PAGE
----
A tutorial on Register Allocation by Puzzle Solving. This page contains a gentle introduction on register allocation by puzzle solving, in the form of a slide show. Puzzles are a new way of looking at the old register allocation problem. The main reference on this topic is the PLDI'08 paper, as well as his longer sibling. You can click on any of the images to see its bigger version. Puzzles are a new abstraction for doing register allocation. This page describes the program representation called elementary form, and shows that doing register allocation in elementary programs is equivalent to solving some types of puzzles. There are many advantages in this approach: puzzles can be solved in polynomial time, we can convert any program into elementary form, and elementary programs never require more registers than the original program. When we compile a program, we must find locations to store the values used in that program. The compiler has basically two options: either it places the values in memory, or it puts them into registers. Registers in general are better, because they tend to be much faster than memory. The problem is that they come in small number... Thus, register allocation is basically this problem of trying to map registers to variables. The constraint, in this case, is the live ranges of the variables. The live range of a variable is the set of program points where that variable is live, that is, it is the set of program points between the instruction that defines the variable, until all the instructions that use that variable. For instance, here we have a program, without branches, so it is a straight line piece of code, and the live ranges of the variables are the colored bars. In the right of the figure we have the registers. Let's assume that we are targeting an architecture with register pairs. This means that two small registers combine to form a big register. For example, register X is formed by register XH, its higher half, and register XL, its lower half. We may notice that some variables are thick, like B and E. They must be stored into a big register. The other variables are thin, and they can be stores into a half. And here we have a solution for this allocation problem. The empty bars represent the state of the registers at different times during the program execution. This solution is optimal, in the sense that we cannot use less than three registers to solve this program. By the way, this problem is NP-complete (Lee'07). That is, if we have a bunch of lines like this, the problem of packing them into registers is NP-complete. If the lines had all the same width, then we could do this in polynomial time. But there is a sad thing going on here. Towards the end of the program, variables a and d, green and red, end up occupying different registers, even though they would fit into the same register. Because of this, the thick variable E had to be placed into a third register. Our abstraction allows to solve this problem! So, what do we propose? Well, to facilitate solving the register allocation problem, we propose to do some very aggressive form of live range splitting. The idea is that, if live ranges are shorter, it is easier to fit them into registers. So, to do register allocation, we will adopt a different program representation. We call this representation Elementary-Form. It is not new: Appel and George used elementary-form in their register allocator based on integer linear programming (Appel'01). The good thing about this representation is that live ranges are very, very small. If you see in the figure, each live range contains at most two program points, where a program point is the point between two consecutive instructions. Here we have the result of the register allocation. We are using only two registers, whereas before we needed three. One curious thing is the allocation of 'a'. It starts assigned to register XH, but then, before the second to last instruction, 'a' is moved to another register, in this case YL. This allocation is optimal. We can prove that, if the live ranges are always so small, we can always find the optimal allocation in polynomial time. Of course, there is no free lunch, and to move variables around registers, sometimes we have to insert some instructions in the target code. This copy, marked in gray here, was inserted to move variable 'a'. In essence, what we are proposing is a new abstraction to deal with register allocation. We call our abstraction puzzles. Roughly, we will be producing one puzzle per program instruction. We have highlighted one puzzle in the figure. The puzzle board is given by the register bank. In this example, the board has three areas, each one divided into two columns and two rows. The pieces of our puzzle are given by the program variables. For example, the highlighted puzzle has four pieces. We have some rules about where to put pieces. The brown piece, representing variable 'B', can be placed only on the upper row of the area. We are free to choose which area though. The little red piece, representing variable 'd', can only be inserted somewhere in the lower row. The green and orange pieces span both rows. They occupy only one column though. The good thing is that we can solve puzzles optimally in polynomial time, even if some areas of the puzzle are initially taken. Also, any program can be placed into elementary form, and, on the good side, the elementary program will never require more registers than the original program! A puzzle consists of a board and a set of pieces. The challenge is to fit all the pieces on the board. Pieces cannot overlap, and some pieces are already placed on the board. Every puzzle board has a number of separate areas, where each area is divided into two rows of squares. We have identified three types of puzzles that are important for register allocation. We call them Type-0, Type-1 and Type-2. The type of a puzzle is determined by its board, and the shape of its pieces. Type-0 puzzles are very simple: each area has only one column. It contains only three types of pieces, that we will call Y, X and Z. We can place a X-piece on any square in the upper row, we can place a Z-piece on any square in the lower row, and we can place a Y-piece on any column. The algorithm to solve type-0 puzzles is very trivial, so we leave it for the reader as an assignment. Type-1 puzzles have areas with two columns, and six different kinds of pieces. The rules here are similar to type-0: X pieces go into the upper row, Z pieces go into the lower row. However, we have some thicker pieces now. A piece that spans two columns must be completely inside an area. This means that we cannot put half a piece in an area, and half in another area. We will describe a linear-time algorithm to solve type-1 puzzles later. Type-2 puzzles have areas with four columns, and nine types of pieces. The only thing special here is that pieces of width two must be placed either on the first half of an area, or on the second half. Solving type-2 puzzles is still an open-problem. The question that someone may be asking now is what determines the type of a register allocation puzzle; and the answer is: the bank of registers. The possibility of grouping registers into pairs, or quadruples gives the number of columns in the puzzle board. Two registers alias if assigning a value to one can change the other. In PowerPC we have no aliasing: each register has just one name, so, the register bank of PowerPC produces a type-0 puzzle. The same is true about the integer registers in ARM. On the other hand, consider the floating point registers of ARM. We have either single precision registers or double precision registers. Two single precision combine to make a double precision, and then we have the two columns in each area of a type-1 puzzle. Type-2 puzzles are more rare. An example is found in the floating point bank of Ultra-Sparc. In Sparc v8 we have single, double and quadruple precision floating point registers. So, the areas of our puzzle would have four columns. One point that must be made clear is that each column in an area has a name in the register bank of the target architecture. So, because in PowerPC we have registers R0 to R31, that is how the columns in a PowerPC puzzle are called. In the same way, because in ARM the floating point registers S0 and S1 combine to form the double D0, that is the name of the columns of the first area of a ARM puzzle. We can have also hybrid puzzles, and the canonical example is the general purpose register bank of the 32-bit X86 machine. This is a hybrid of type-0 and type-1. The registers AX, BX, CX and DX give the type-1 part. Each of these registers is 16-bits wide, and alias two 8-bit registers. For instance, AX alias AL, its lower part, and AH, its higher part. What about the extended registers: EAX, EBX, etc? Those are 32-bit registers. So, AX and EAX are aliased, for instance. Well, for all the purposes, we can treat AX and EAX as the same register, when solving puzzles, because they encompass the same pairs: AL and AH. The registers BP, SI, DI and SP give the type-0 part of the puzzle board. These registers do not contain pairs. To solve this type of puzzle, we can solve each part in separate. That is, first we solve the type-0 part, and after that, we solve the type-1 part. We are getting closer of talking about pieces and rows, but before, let's define elementary-form, for that is where the pieces and rows come from. Elementary-form is a program representation that is a subset of Static Single Assignment Form (SSA-form to be short). This representation had been used before. Not with this name, but the idea was the same. Maybe some of you will remember a paper that Andrew Appel and Lal George had in PLDI 2000: the title was Optimal Spilling for CISC Machines with Few Registers. In that paper they divided the program between each pair of consecutive instructions. The idea was to allow a variable to be alive at some program points and not at others. Any program can be converted into elementary form in three steps. First we convert it to SSA-form. Second, we convert the program to SSI-form (Ananian'99). This is Static Single Information form. SSI-form was the master thesis of Scott Ananian, from MIT. The idea was to split the live range of variables when they leave a basic block. SSI is a subset of SSA-form. Then, after putting the program into SSI-form we get elementary form by inserting parallel copies between each pair of consecutive instructions, and then doing variable renaming. Here we have a complete example. In the left we have the original program. This is a simple program, with four basic blocks. Each program point is indicated in red. In the right we have the same program in elementary form. So, how do we get from the program in the left to the program in the right? First, to convert into SSA-form we had to rename variables that are defined more than once, and we have to insert phi-functions to joy live ranges that converge into the same basic block. We inserted one phi-functio here, in green. The next step is to convert the program to SSI-form. So, every time the live range of a variable branches into two basic blocks, we have to redefine the variable at the beginning of each basic block. We do this redefinition with pi-functions. They are the duals of phi-functions. That is, whereas the phi-function join the live ranges that represent the same variable, the pi-functions split the live ranges that represent the same variables. The pi-functions, in this example, are colored in blue. Finally, we add the parallel copies between pairs of consecutive instructions. Here they are painted in red. We rename the variables in and out of parallel copies. After this step, each live range contains at most two program points. We call the point between two consecutive instructions a program point. The live range of a variable is the collection of program points where that variable is alive. In elementary form, each live range includes at most two program points. We will say that a variable is live-in at an instruction if its live range contains the program point that precedes that instruction. Live-out if the live range contains the program point after the instruction. For each instruction we will create a puzzle. The board, as said before, is given by the register bank. The pieces are given by the live ranges of the variables alive across that instruction. If a live range of a variable ends at the instruction, it becomes a X piece. If it starts at the instruction, then it becomes a Z piece. If it goes through the instruction, then it becomes a Y piece. The width of a piece depends on the size of the register necessary to store that variable. For instance, in ARM the thick pieces would be doubles, and the thin pieces would be floats. Here we have an example. A, C and E are double-precision, and the other pieces are single-precision. This instruction defines two variables, A and b, and these variables produce Z pieces. The instruction also kills variables C and d, which become X pieces. To put everything together, on the left we have the program in elementary form, and on the right we have the puzzles produced for this program. In this example architecture we have only two registers, which are divided into pairs. The register bank is illustrated in the upper part of the figure. You may notice that two puzzles have some areas filled already. This is because of pre-assigned registers. Some conventions in the target architecture force some variables to be stored in particular registers. An example is the division instruction in X86. Div requires the dividend to be in register AX. The remainder is stored into AH, and the quotient is stored into AL. Now, we face the problem of solving type-1 puzzles. Well, these are not very complicated puzzles, as each area has only four boxes that must be filled. This means that the number of patterns in which you can fill an area is not too big. In this figure we have listed all the different ways to fill up an area. You may have realized that this figure is indeed a grammar. This is our visual language for programming type-1 puzzle solvers. A program is a sequence of statements, as you can see in the first rule. Each statement is either a rule 'r', or a conditional statement. A rule is a pattern. Patterns are determined by the pre-coloring of the area. The gray boxes mark pre-colored boxes. If you remember, we have pre-coloring because of the use of fixed registers in the source program. Before we move on, let me point something out. Our puzzle solving engine solves one area at a time. It solves an area by filling it up with pieces. For the program to work, the area of the pieces must equal the area of the empty boxes. If the area of the pieces is greater, than we cannot solve the puzzle. If the area of the pieces is smaller, we do some padding. That means that we add some size-1 pieces of type X and Z to the puzzle, until we have the same area. A rule explains how to complete an area. It works by pattern matching. For instance, here at the left we have a rule. It says that, if the puzzle contains an area where the upper-right corner is already filled, and the puzzle contains a size-2 Z piece plus a size-1 X piece, than we can complete the area. So, we can apply this rule in the situation A, above in the Figure. But we cannot apply this rule in situation B. You see, the puzzle in B is solvable, but not by this rule, because the pieces are different, although the pattern is the same. Also, we cannot apply this rule in situation C. The problem now is that the patterns do not match. So, this figure shows our puzzle solving engine. Again, our algorithm solves one area completely at each time. A puzzle solving program is a collection of statements. In this example here, we have a program with two statements. The second statement is a conditional. It means that, when visiting an area, first we try to apply the first rule, and then the second. All the rules in a conditional statement must have the same pattern. Let's see how this program does on this example puzzle here. The solver iterates twice, once for each statement. First, it tries to apply the rule in statement One. We can do this in the first incomplete area of the puzzle. We have an area where the pattern matches, and we have all the pieces that we need. So, we apply the first rule, we complete the area and remove the pieces from the puzzle. After we visit all the areas, trying to apply the first statement, if there are still pieces adrift, we go for the second statement. The second statement matches the second area in the puzzle. We cannot use the first rule of the second statement, because the pieces do not match. However, we can use the second, and so we do it. There is no more statements to use, but also there is no more free pieces, and we are done. What is the complexity of this solver. Well, we have two loops, first we go over the statements in the solver, and for each statement we have to iterate on the unfilled areas. But notice that the number of possible statements is bounded. This implies that the first iteration will happen a constant number of times per puzzle solving program. Then, the overall complexity is linear on the number of empty areas of the puzzle. Of course, a program may not be able to solve a puzzle. The same program used before would not solve this puzzle here. The pattern in the first statement matches the empty area, but the pieces do not match. So this program is stuck. If a statement gets stuck, then we stop the solver, and report that there is no solution. And here we have our puzzle solving program. We have fifteen statements, each of which complete an area with a different pattern. Because each area has four boxes, we can have sixteen different patterns, but one of them, the area complete filled, does not have to be taken into consideration. So, what is the rationale for ordering the statements like this? You see, first we have to try to fill all the areas that have already three boxes pre-colored, then two boxes in diagonal, and so on. What is this ordering based upon? In a way, we solve the most constrained areas first. The ordering is indeed very important: if you change it, the program may no longer work, as we will show in some examples. Let's see how this program works. On the top here we have a puzzle with three areas, and five pieces. To solve this puzzle, we must go over each statement in my program. The first five statements do not match any of the areas, but the sixth does. We can use statement six to solve the third area, because we have the pieces available. Statement six only applies in one area, and after applying it, we can move on to the next statement. Statement seven matches the first area, and we have the big X piece available, so we can fill that area. Statements 8, 9 and 10 do not produce any match, but statement 11 does. We cannot use the first rule, because we do not have the pieces, but we can use the second. After that, there is no pieces to be placed, and we are done The next four slides show some subtleties on the ordering of our puzzle solving program. First, in statement seven you see that we must try to use a size-2 X piece before we try to use two size-1 X pieces. If we did otherwise, we could get stuck, as in this example here. When we have a size-2 X piece, it is always better to try to inserted in into an area with the upper row already filled. This is what statement seven says. Because we statements seven to ten come before 11 to 14, this will always happen. However, if we applied statement 11 before statement seven we could get a stuck puzzle. The areas with the gray box are more constrained, so they should be solved first. That is way statements 11 to 14 come before statement 15. If that were not the case, we could get unnecessarily stuck, as we show here in the example. In this case, we should save the Y pieces for the areas with the gray boxes. Because we did not do this, we got stuck. Our last counter-example. This one here is quite subtle. Statements 11 to 14 are conditionals. They have three rules each, and these rules really must be applied in the order that they were specified. For instance, here, we solve the first area with a size-2 X piece. If, instead, we had used the size-2 Y piece, we would get stuck. So, even though these seem like symmetric arrangements, they are not. The point is that a size-2 X piece is more constrained: it cannot move inside an area, whereas the size-2 Y piece can. So, we should always try to get rid of size-2 X pieces before eleminating size-2 Y pieces. We do not elaborate much on the theory behind the puzzles, but this theory certainly exists. Our long paper contains three main theorems dealing with type-1 puzzles, that we prove in the extended version of the paper. The first is an equivalence theorem, where we show that puzzle solving is indeed equivalent to register allocation with aliasing and pre-colored registers. The second theorem states that the program that we use to proof type-1 puzzles is correct. The main technique to proof that this theorem is right is based on swaps of pieces. Basically we assume that the puzzle has a solution, and show how, by swapping pieces we can get from the solution to the solution stated by the puzzle solver. The third theorem combines the first two to show that we can find an optimal register assignment in time proportional to the number of registers times the size of the program. Now you may be wondering how spilling plays a role in our abstraction. Sometimes we do not have enough registers, and then some variables must be sent to memory. This is called spilling. In our implementation of the puzzle based register allocator we visit each instruction only once. If we can solve the puzzle of that instruction, than that is it, and we move on to the next instruction. However, if we cannot solve the puzzle, we must choose a piece and send it to memory. Then we must solve the puzzle again. We repeat this process until we get a solvable puzzle. The question now is which piece to remove. Well, first of all, we cannot remove X or Z pieces. These pieces are used in the instruction that underlies the puzzle. So, we must remove a Y piece, and we choose that one that is the farthest to be used. This is called the Belady's heuristics, and it is used in the linear scan register allocator. Once a piece is removed, we do not have to consider that variable in future puzzles, as long as the variable is not used in any instruction. If we have to reload a variable, then we keep it in registers, until we have to spill it again, or we no longer need it. Of course, our approach is a heuristics. Finding which variables to remove in order to minimize the number of loads and stores in the target program is a NP-complete problem, as we state in another theorem in the paper. Another point that is important in register allocation is coalescing. That is, we must try to allocate pieces that represent the same variable into the same register along successive instructions. That is because if a piece gets assigned to a register in one puzzle, and a different register in the next puzzle, then we will have to insert some copy or swap to keep the program correct. The problem of finding a register assignment that minimizes the number of copies in the whole program is NP-complete. However, from one puzzle to the other we can do much better. If the puzzle contains no pre-coloring, then finding a register assignment that minimizes the number of copies can be done in polynomial time. If we have pre-coloring, then we do not know the complexity class, and we use a best-effort strategy. So, in our implementation we traverse the dominator tree of the source program. The solution of a puzzle is guided by the solution of the previous puzzle. We call this local coalescing. We do not do much for global coalescing, that is, minimizing the number of copies in the whole program, because this problem is NP-complete, and we were implementing a fast register allocator. But there is nothing that prevents a different register allocator of using more advanced strategies and global information to solve the puzzles. So, lets wrap it up by showing how our running example can be solved using puzzles. We have seven puzzles, and we solve them in the order indicated by the numbers in gold. There are two things that we should say here. First, you see that from one puzzle to the other we can do a good job by assigning registers to pieces in such a way to avoid inserting copies between puzzles. The second is that, because we do not use global information, we had to insert two new instructions in the program. This copy in the right basic block, and the swap at the end of the left basic block. If we were using global information, like the interference graph of variables, we would avoid assigning variable A to register AX, because of the precolored area in puzzles 2 and 3. But in this case we would have to build the interference graph, and the algorithm would be a slower. Now, lets talk about some experiments. We compared four different register allocators, all of them implemented in LLVM, version 1.9. LLVM is a very nice compiler framework. It is used, for instance, as a JIT compiler in Mac OS 1.5. Besides the puzzle solver, the other algorithms that we have used were an extended version of linear scan, a graph coloring algorithm and an exponential time algorithm called PBQP. The extended version of linear scan is used by LLVM as the default register allocator. It fast, and produces good code. It fills roles in the live ranges of variables with other variables, and it backtracks if spills happen. The other algorithms were implemented by our friends from the university of Sidney: Lang Hames and Bernhard Scholtz. We have done a lot of testing. LLVM provides a benchmark suite that, together with SPEC CPU 2000 gave us about 1.3 million lines of C code. We will be showing the results for SPEC 2000. This is about 600K lines of C code. LLVM does some inlining, and the assembly code in general tends to be quite big.. This table shows which types of puzzles we had to deal with. We call 16 or 32-bit values long, and 8-bit values short. Remember that the long values produce the pieces spanning two columns. You may notice that SPEC does not use 8-bit values that often. A little more than half the puzzles had only long values. Also, there were many empty puzzles, that is, puzzles which have a board and no pieces. The board may contain some pre-coloring. About one third of the puzzles had shorts and longs. This graph here shows compilation time. We are comparing the puzzle solver with the extended version of linear scan used by LLVM. The bars show the time of linear scan, and they are normalized to the puzzle solver. The blue bar gives the time of the register assignment phase only, while the red bar gives the full compilation time. On the average, both algorithms have very similar compilation time. The puzzle solver is less than 2% slower than LLVM�s default algorithm. When considering total compilation time, the difference is about 3%. The increase is because of the extra-phase to remove critical edges and to eliminate phi-functions. Here we compare the static number of loads and stores that each algorithm inserted into the code. The bars are normalized to the puzzle solver. The code produced by the puzzle solver had fewer memory accesses than the other algorithms, although the difference with PBQP was very small. This chart here shows the number of move instructions inserted by the puzzle solver. On the average we had to insert one move per about each 14 instructions. The blue part of the bars shows the moves inserted between consecutive puzzles inside the same basic bloc, and the red part shows the moves and swaps inserted during SSA-elimination, when we had to replace phi-functions with move instructions. This is our last chart. It compares the execution time of the the code produced by each algorithm. One thing to notice is that the difference between the algorithms is very small. This is because the algorithms are already very good, and it is difficult to improve much on performance, given how good they were. Yet, the puzzle solver is only slower than PBQP, that takes much longer compilation time. These bars are normalized with GCC -O3. One thing that we realized is that the puzzle solver tends to produce faster code in programs that have sparce control flow graph. For programs with big basic blocks it is very, very good. For programs with switch statements it does not do so well. Now, before closing, lets just give a glimpse on the theory of register allocation by puzzle solving. The interference graph of an elementary program is called an elementary graphs. Elementary graphs are very simple. Each connected component of an elementary graph is a clique substitution of P3. There is an example here at the right. The interference graph for our running program is given below here. Different representations of programs produce different interference graphs. General programs have general interference graphs. That is, since the early eighties we know that any graph is the interference graph of some general program. If we impose some restrictions on our representation, we can get smaller classes of graphs. For instance, SSA-form programs have chordal interference graphs. This is known since 2005. If the program is in SSI form, than its interference graph is an interval graph. Interval graphs are a subfamily of the chordal graphs. Finally, if the program is in elementary form, its interference graph is called an elementary graph. Elementary graphs are a subfamily of the interval graphs. This hierarchy is shown in the Figure here. Register assignment can be modeled by different instances of the graph coloring problem. The general register assignment problem, that is, given a program, what is the minimal number of registers necessary to compile it, has polynomial solution for SSA-form programs, because coloring chordal graphs is solvable in polynomial time. If I have pre-colored registers, then the the closer problem is called pre-coloring extension. I have a graph, with some nodes pre-colored, and I want to extend this coloring to the full graph. This problem is NP-complete for chordal and interval graphs, but it has polynomial time solution for elementary graphs. Also, if I have register pairs, the equivalent problem is coloring of weighted graphs with weights of 1 and 2. This is polynomial for elementary graphs, but is NP-complete for the other classes. The combination of these two problems, pre-coloring extension and weighted coloring is polynomial for elementary graphs, and the algorithm is the puzzle solving approach that we gave in this presentation. So, that is register allocation by puzzle solving. We believe that it is a simple and elegant approach to register allocation. One important thing is that, if it is possible to find a register assignment that does not cause any spilling, then the puzzle solver will find it. Register allocation by puzzle solving is as fast as modern versions of linear scan, and it produces code as good as the code produced by graph coloring algorithms. Última atualização: 11 de Junho de 2008.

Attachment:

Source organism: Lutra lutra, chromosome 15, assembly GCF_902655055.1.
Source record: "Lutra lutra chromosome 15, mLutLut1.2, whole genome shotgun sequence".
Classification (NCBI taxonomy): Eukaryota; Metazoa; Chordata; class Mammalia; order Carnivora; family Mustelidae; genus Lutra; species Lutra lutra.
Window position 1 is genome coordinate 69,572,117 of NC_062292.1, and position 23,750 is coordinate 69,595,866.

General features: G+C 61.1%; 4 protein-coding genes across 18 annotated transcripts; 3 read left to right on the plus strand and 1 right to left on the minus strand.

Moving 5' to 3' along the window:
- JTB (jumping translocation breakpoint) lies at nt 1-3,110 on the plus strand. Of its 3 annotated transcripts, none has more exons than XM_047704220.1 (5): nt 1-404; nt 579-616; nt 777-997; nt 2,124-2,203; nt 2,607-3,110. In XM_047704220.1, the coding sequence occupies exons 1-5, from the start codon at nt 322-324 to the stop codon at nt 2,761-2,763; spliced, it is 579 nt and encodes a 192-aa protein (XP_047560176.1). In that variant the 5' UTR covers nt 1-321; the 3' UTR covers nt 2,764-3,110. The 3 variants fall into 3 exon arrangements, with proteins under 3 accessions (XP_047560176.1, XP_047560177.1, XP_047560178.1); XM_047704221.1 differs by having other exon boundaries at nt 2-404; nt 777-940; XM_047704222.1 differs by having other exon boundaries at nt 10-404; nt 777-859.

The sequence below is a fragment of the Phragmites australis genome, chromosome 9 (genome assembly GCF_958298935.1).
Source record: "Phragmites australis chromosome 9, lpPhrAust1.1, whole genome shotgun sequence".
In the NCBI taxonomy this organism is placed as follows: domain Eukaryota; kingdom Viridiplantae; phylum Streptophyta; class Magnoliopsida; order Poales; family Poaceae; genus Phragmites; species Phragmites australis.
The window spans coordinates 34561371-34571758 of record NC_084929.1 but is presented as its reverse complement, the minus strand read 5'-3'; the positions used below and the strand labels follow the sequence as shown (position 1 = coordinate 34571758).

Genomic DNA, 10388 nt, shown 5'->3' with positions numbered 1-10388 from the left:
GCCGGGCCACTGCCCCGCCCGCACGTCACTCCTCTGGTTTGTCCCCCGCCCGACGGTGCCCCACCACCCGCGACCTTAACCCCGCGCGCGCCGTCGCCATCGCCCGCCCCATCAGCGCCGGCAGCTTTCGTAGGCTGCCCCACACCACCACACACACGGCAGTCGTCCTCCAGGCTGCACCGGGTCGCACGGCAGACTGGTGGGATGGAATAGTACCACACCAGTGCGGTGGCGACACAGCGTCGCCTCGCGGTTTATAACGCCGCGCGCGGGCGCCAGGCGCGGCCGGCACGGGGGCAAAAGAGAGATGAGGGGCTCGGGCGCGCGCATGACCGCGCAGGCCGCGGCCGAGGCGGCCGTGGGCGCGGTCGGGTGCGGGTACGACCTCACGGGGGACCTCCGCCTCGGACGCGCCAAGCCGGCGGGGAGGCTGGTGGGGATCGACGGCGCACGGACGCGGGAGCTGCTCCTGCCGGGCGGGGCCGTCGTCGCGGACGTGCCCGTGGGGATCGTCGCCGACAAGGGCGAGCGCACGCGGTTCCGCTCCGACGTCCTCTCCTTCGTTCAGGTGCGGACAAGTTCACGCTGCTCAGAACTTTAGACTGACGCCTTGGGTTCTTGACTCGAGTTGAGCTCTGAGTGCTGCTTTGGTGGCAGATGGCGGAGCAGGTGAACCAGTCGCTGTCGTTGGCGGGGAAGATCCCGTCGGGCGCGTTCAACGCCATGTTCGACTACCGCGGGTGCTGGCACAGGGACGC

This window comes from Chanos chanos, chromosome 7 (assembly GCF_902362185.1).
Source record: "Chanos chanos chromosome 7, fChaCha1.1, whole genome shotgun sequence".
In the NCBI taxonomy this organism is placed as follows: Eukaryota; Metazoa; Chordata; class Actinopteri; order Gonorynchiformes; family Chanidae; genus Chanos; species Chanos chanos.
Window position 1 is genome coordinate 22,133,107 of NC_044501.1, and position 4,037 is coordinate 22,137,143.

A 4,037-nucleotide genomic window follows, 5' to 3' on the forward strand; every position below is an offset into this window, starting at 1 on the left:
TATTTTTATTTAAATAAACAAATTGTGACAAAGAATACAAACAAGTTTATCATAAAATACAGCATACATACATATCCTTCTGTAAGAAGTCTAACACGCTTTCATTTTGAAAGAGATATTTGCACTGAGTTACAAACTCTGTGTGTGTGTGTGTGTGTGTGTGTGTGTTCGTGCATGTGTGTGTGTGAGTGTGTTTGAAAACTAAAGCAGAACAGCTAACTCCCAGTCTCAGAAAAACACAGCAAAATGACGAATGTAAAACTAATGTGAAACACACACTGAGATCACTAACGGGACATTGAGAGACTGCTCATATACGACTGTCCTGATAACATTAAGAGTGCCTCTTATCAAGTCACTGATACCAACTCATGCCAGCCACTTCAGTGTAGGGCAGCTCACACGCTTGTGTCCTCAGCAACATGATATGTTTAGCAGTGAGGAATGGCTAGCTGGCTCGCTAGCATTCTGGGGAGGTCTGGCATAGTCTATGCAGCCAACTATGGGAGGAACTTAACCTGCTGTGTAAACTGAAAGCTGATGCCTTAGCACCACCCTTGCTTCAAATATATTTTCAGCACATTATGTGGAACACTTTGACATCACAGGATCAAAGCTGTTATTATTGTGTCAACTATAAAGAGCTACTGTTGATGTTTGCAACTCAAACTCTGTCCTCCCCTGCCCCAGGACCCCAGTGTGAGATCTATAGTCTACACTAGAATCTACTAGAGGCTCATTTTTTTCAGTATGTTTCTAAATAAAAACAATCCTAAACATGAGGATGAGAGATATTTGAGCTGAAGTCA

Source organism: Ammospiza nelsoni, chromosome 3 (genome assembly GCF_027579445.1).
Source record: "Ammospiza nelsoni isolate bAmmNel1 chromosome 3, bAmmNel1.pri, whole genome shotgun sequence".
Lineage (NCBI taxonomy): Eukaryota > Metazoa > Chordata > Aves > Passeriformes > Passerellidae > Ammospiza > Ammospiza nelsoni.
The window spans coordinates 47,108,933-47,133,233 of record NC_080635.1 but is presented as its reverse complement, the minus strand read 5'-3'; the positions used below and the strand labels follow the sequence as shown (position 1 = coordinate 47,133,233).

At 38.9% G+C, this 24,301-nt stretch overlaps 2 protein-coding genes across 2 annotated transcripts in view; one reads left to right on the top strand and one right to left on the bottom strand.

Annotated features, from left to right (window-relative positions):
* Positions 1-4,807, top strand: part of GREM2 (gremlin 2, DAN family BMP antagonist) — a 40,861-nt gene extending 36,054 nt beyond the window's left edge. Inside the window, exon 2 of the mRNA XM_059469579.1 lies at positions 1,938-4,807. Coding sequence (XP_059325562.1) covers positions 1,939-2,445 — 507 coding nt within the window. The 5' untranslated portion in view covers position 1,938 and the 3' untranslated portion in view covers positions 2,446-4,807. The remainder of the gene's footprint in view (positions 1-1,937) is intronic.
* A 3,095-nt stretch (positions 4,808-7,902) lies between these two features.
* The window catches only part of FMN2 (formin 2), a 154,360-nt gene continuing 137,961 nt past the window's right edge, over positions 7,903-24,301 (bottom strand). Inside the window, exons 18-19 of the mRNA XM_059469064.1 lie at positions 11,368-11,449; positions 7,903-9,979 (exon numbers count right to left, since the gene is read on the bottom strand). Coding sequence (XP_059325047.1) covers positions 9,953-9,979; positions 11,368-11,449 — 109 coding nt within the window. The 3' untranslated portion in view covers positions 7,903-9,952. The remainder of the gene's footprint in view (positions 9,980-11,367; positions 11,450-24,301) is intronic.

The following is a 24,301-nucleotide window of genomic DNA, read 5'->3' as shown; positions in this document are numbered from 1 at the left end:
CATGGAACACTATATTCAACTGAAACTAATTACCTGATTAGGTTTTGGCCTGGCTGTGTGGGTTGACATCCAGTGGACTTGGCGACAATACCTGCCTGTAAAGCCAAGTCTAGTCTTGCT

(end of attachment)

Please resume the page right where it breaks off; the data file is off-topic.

Last update: June 11th, 2008.